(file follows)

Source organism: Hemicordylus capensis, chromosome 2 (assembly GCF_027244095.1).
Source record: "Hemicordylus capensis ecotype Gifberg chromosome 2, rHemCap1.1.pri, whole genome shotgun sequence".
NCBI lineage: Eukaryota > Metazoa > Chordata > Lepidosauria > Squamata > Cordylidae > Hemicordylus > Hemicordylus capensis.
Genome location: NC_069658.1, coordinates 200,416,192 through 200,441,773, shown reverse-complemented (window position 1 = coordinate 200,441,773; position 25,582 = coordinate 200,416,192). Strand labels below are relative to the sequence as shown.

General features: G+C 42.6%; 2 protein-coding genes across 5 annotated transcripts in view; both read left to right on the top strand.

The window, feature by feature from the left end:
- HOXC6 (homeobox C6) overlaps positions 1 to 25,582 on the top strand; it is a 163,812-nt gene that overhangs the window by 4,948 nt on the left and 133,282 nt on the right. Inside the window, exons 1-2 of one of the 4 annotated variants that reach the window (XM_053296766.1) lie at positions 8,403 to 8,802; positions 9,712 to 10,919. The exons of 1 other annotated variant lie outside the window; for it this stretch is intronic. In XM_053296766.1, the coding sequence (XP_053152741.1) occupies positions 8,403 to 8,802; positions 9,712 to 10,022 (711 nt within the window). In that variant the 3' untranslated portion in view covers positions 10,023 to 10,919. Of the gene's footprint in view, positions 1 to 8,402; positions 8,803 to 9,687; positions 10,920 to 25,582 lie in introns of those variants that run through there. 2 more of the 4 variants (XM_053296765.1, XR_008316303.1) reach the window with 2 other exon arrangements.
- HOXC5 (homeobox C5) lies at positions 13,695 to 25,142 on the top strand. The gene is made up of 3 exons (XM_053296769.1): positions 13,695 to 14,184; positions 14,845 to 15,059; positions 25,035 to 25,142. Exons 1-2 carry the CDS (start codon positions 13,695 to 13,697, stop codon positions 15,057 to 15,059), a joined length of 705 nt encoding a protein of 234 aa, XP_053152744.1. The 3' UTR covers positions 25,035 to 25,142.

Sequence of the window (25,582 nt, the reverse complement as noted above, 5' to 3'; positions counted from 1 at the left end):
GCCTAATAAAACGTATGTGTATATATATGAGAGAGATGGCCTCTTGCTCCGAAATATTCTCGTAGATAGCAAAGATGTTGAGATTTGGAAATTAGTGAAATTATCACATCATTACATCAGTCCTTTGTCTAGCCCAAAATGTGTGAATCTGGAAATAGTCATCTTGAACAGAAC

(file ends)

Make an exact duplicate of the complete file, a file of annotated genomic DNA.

Source organism: Hemicordylus capensis, chromosome 2 (assembly GCF_027244095.1).
Source record: "Hemicordylus capensis ecotype Gifberg chromosome 2, rHemCap1.1.pri, whole genome shotgun sequence".
NCBI lineage: Eukaryota > Metazoa > Chordata > Lepidosauria > Squamata > Cordylidae > Hemicordylus > Hemicordylus capensis.
Genome location: NC_069658.1, coordinates 200,416,192 through 200,441,773, shown reverse-complemented (window position 1 = coordinate 200,441,773; position 25,582 = coordinate 200,416,192). Strand labels below are relative to the sequence as shown.

General features: G+C 42.6%; 2 protein-coding genes across 5 annotated transcripts in view; both read left to right on the top strand.

The window, feature by feature from the left end:
- HOXC6 (homeobox C6) overlaps positions 1 to 25,582 on the top strand; it is a 163,812-nt gene that overhangs the window by 4,948 nt on the left and 133,282 nt on the right. Inside the window, exons 1-2 of one of the 4 annotated variants that reach the window (XM_053296766.1) lie at positions 8,403 to 8,802; positions 9,712 to 10,919. The exons of 1 other annotated variant lie outside the window; for it this stretch is intronic. In XM_053296766.1, the coding sequence (XP_053152741.1) occupies positions 8,403 to 8,802; positions 9,712 to 10,022 (711 nt within the window). In that variant the 3' untranslated portion in view covers positions 10,023 to 10,919. Of the gene's footprint in view, positions 1 to 8,402; positions 8,803 to 9,687; positions 10,920 to 25,582 lie in introns of those variants that run through there. 2 more of the 4 variants (XM_053296765.1, XR_008316303.1) reach the window with 2 other exon arrangements.
- HOXC5 (homeobox C5) lies at positions 13,695 to 25,142 on the top strand. The gene is made up of 3 exons (XM_053296769.1): positions 13,695 to 14,184; positions 14,845 to 15,059; positions 25,035 to 25,142. Exons 1-2 carry the CDS (start codon positions 13,695 to 13,697, stop codon positions 15,057 to 15,059), a joined length of 705 nt encoding a protein of 234 aa, XP_053152744.1. The 3' UTR covers positions 25,035 to 25,142.

Sequence of the window (25,582 nt, the reverse complement as noted above, 5' to 3'; positions counted from 1 at the left end):
GCCTAATAAAACGTATGTGTATATATATGAGAGAGATGGCCTCTTGCTCCGAAATATTCTCGTAGATAGCAAAGATGTTGAGATTTGGAAATTAGTGAAATTATCACATCATTACATCAGTCCTTTGTCTAGCCCAAAATGTGTGAATCTGGAAATAGTCATCTTGAACAGAAC